Tomales Bay Sailing’s 22-foot catamaran is uniquely suited to exploring the Bay by water. What you experience depends on the weather. Calm days allow passengers to glide along the water while enjoying the stunning scenery. Windy days bring more of a thrill with the opportunity to experience a catamaran at racing speed.

Whatever the weather, you are assured of some great memories and a unique Tomales Bay experience.

15. Relax on the Tomales Bay Beaches

Inland from the wild waves of Point Reyes National Seashore and backed by a ridge that blocks the wind, the beaches of Tomales Bay offer more of a relaxed beach-going experience. If you want to chill out in the sunshine or try an activity like standup paddle boarding, this could be the place for you.

The most popular beach is Hearts Desire Beach in Tomales Bay State Park. Located near the main parking lot, Hearts Desire is easily accessible with safe water for wading and swimming when the weather cooperates. You won’t find sneaker waves here! There are also amenities like picnic tables and restrooms, making this beach a popular spot for families.

If you want to get away from the crowds, several other State Park beaches along Tomales Bay are accessed by a short hike. Indian Beach, Pebble Beach, and Shell Beach are ideal for seeking some quiet with a side of adventure. Each requires about a half-mile trail walk. As most of the beaches share a main parking lot with the Hearts Desire Beach crowd, aim to get there early for a parking space.

At the far north end of Tomales Bay is lovely Dillon Beach. A big draw is the wide sandy beach and relaxed, dog-friendly atmosphere. Facing Bodega Bay, the sea conditions here are milder than others facing the ocean directly. The water may still be freezing, but you’ll find plenty of surfers, swimmers, and wave jumpers. Cars are charged $10 for parking at Dillon Beach.

16. Stroll through Point Reyes Station

Toby's Feed Barn in Point Reyes Station
Toby’s Feed Barn has everything you need, from morning coffee to an art gallery.

When we get a weekend away without kids, one of our favorite things to do is simply to wander around town, stopping whenever the mood strikes and taking our sweet time in a cafe. Similar to the joy of an unrushed drive, it’s a thrill to explore without having a set destination in mind. Or hearing, “I’m bored.”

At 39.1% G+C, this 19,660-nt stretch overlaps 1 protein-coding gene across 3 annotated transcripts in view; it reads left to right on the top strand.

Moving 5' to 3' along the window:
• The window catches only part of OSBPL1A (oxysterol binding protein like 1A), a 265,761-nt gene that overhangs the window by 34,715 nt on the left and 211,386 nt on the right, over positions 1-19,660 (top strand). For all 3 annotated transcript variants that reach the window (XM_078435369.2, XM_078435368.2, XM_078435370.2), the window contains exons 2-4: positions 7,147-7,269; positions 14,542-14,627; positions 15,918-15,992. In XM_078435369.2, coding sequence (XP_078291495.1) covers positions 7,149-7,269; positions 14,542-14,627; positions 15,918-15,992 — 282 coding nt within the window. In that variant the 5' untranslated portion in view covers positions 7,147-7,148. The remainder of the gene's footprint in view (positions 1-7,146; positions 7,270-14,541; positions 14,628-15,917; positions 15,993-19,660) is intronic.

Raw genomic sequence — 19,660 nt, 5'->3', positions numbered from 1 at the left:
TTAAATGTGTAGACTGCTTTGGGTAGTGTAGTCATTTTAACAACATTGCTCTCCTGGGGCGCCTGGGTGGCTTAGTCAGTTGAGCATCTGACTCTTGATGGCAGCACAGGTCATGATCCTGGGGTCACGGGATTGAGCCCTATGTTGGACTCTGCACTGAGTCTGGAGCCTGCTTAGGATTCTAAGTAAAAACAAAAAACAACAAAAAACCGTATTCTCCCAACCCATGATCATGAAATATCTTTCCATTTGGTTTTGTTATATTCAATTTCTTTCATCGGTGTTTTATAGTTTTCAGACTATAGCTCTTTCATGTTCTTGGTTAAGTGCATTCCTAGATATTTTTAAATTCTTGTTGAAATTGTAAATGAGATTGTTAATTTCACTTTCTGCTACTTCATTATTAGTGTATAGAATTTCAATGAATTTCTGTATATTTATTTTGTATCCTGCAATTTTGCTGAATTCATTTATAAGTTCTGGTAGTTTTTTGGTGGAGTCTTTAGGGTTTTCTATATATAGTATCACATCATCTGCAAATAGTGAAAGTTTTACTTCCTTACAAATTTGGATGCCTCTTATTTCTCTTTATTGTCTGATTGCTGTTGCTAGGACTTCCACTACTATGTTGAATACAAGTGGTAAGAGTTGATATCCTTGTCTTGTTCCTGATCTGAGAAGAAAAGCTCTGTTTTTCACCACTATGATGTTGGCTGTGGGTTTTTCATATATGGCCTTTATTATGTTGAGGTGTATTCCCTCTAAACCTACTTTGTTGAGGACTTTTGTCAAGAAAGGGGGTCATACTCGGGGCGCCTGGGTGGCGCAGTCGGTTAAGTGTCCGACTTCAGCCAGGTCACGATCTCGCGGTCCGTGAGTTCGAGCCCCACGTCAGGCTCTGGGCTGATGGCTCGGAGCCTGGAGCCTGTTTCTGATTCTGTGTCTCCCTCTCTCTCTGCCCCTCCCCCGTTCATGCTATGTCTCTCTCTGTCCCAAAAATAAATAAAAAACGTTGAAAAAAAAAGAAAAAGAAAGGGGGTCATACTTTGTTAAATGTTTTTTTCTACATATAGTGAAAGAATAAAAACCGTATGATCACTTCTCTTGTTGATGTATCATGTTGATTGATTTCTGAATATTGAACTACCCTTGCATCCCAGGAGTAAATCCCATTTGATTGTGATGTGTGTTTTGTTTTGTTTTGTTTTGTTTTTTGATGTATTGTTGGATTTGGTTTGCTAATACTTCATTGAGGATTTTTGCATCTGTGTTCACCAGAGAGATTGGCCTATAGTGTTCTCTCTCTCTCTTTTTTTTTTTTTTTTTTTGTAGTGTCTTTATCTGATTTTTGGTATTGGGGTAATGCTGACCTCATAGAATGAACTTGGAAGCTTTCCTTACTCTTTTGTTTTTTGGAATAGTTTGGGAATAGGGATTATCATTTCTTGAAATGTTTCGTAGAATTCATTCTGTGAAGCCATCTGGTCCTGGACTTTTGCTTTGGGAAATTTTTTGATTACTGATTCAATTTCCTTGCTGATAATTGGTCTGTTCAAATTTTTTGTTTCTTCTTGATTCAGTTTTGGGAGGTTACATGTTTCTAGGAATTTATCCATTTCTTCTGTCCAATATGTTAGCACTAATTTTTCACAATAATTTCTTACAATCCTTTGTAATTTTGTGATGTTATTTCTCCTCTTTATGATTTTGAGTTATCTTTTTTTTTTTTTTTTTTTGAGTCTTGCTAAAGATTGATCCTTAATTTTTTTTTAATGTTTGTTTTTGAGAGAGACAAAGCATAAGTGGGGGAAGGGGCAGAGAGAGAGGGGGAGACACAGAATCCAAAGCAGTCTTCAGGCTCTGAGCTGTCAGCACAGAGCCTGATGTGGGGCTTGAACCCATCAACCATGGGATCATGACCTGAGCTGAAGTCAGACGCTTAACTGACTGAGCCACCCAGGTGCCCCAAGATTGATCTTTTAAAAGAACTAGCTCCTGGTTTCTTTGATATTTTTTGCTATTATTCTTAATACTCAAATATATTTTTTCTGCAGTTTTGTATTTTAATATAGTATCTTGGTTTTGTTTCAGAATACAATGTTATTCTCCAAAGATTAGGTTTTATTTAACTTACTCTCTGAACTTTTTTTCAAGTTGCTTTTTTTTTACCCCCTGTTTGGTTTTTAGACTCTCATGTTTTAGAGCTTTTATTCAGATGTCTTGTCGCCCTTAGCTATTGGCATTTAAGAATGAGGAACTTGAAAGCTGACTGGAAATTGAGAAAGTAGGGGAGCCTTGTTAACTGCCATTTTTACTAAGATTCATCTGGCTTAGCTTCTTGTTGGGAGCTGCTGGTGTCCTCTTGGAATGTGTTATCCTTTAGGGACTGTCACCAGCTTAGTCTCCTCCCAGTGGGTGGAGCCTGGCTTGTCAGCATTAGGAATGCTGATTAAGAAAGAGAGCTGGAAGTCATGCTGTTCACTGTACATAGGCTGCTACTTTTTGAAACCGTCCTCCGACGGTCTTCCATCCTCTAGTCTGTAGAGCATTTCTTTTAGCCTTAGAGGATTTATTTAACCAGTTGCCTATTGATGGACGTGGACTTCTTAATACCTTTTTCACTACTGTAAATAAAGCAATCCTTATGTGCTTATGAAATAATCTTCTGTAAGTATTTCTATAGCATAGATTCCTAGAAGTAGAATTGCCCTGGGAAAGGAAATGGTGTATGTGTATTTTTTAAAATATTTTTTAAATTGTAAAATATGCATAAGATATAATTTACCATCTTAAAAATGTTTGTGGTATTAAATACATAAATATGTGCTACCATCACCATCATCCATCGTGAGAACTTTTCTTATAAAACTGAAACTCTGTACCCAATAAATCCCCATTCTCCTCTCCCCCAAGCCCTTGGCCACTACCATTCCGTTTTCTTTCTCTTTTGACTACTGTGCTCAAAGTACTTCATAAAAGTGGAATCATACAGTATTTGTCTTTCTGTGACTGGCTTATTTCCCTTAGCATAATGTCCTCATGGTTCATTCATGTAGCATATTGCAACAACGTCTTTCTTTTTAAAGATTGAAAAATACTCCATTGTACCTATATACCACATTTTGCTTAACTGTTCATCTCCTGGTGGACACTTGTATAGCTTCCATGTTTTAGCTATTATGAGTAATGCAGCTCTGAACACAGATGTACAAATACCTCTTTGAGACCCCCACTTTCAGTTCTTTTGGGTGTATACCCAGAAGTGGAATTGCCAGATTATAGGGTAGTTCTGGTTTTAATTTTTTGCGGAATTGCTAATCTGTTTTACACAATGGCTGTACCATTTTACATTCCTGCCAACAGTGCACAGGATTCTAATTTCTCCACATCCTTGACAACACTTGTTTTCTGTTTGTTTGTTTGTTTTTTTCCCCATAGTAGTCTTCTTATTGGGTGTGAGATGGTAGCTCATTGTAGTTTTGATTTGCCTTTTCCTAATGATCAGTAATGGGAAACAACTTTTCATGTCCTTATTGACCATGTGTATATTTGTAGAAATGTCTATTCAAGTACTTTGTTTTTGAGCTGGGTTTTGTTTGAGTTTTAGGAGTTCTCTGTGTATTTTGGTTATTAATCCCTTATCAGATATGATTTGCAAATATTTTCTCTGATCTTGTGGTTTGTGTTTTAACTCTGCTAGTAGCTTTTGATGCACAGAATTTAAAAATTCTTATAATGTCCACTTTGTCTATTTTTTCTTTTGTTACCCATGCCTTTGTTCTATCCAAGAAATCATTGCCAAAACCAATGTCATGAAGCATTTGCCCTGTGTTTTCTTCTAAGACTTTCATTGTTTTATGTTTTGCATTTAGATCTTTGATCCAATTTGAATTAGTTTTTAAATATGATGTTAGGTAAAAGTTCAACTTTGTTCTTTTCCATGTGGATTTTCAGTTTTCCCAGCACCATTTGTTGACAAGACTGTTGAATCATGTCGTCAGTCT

Point Reyes Station is a great little town for such wanderings. With a population of just over 200, this is the largest commercial district near Point Reyes National Seashore. You’ll find a delicious bakery, some great restaurants, a wonderful bookstore, and Toby’s Feed Barn, the general store/feed barn/gift shop/art gallery/event space.

The whole town is only one or two main streets, so park at one end and enjoy an afternoon amble. 

17. Mead Tasting at Heidrun Meadery

Mead views from Heidrun Meadery in Point Reyes Station
Loving the mead and the vibe.

Before our visit to Heidrun in Point Reyes Station, my association with mead had something to do with alcohol in Olde England. Curious to see what a contemporary meadery might be like, we decided to give it a try.

The gorgeous flowers and orchards that greeted us were a surprise. Though it makes perfect sense. Mead is a drink made with fermented honey. Honey requires bees. And bees need flowers. Duh.

Though the owner has been experimenting with mead-making since the late ’90s, in 2012 the operation moved to its current location, a former Point Reyes Station dairy farm. The site now includes a commercial beekeeping operation and experimentation with bee-friendly crops.

It’s a lovely place to spend an afternoon indeed. 

Bring some cheeses from Point Reyes Station or Inverness Park Market, enjoy a tasting, and feel the tension of everyday life melt away.

18. Eat Some Cheese

The spread at Cowgirl Creamery in Point Reyes Station
If you like cheese, you’ll be pretty happy in Point Reyes.

Dairy farming and cheese production have a long history in the Point Reyes region and can still be seen today. As you drive into West Marin, you’ll be surrounded by rural countryside with cows and barns dotting the hillsides. Just an hour outside of San Francisco, it feels like you are in a different part of the state altogether. But one thing that city and country residents of this area agree on is a love of good food. 

Until recently, Cowgirl Creamery in Point Reyes Station was the go-to stop for picnic supplies. They sadly closed their doors in September 2022, but that doesn’t mean you can’t sample their delicious cheeses. Palace Market, a grocery store in the heart of Point Reyes Station, has a wide assortment of yummy cheeses for a picnic and/or charcuterie tray. Cheesemongers are on hand to help you perfect your pairings.

For a more in-depth experience, check out the tastings and tours offered by Point Reyes Farmstead. From a cheese lovers’ tasting (options include “unique grilled cheeses, ooey-gooey mac & cheese and YES – our world-famous, house-made ice cream sandwiches”) to walking farm tours, visitors leave with a full belly and an appreciation of the region’s dairy roots.

19. Book a Farm Tour for Foodies

If you prefer to sit back, relax, and let someone else worry about the logistical details, book a tour with Food & Farm Tours. Popular public tours like Flavors of Point Reyes, Oyster Lover’s Tour, and Cheese Lover’s Tour make it easy to learn about the region’s approach to sustainable agriculture while enjoying some of its finest products.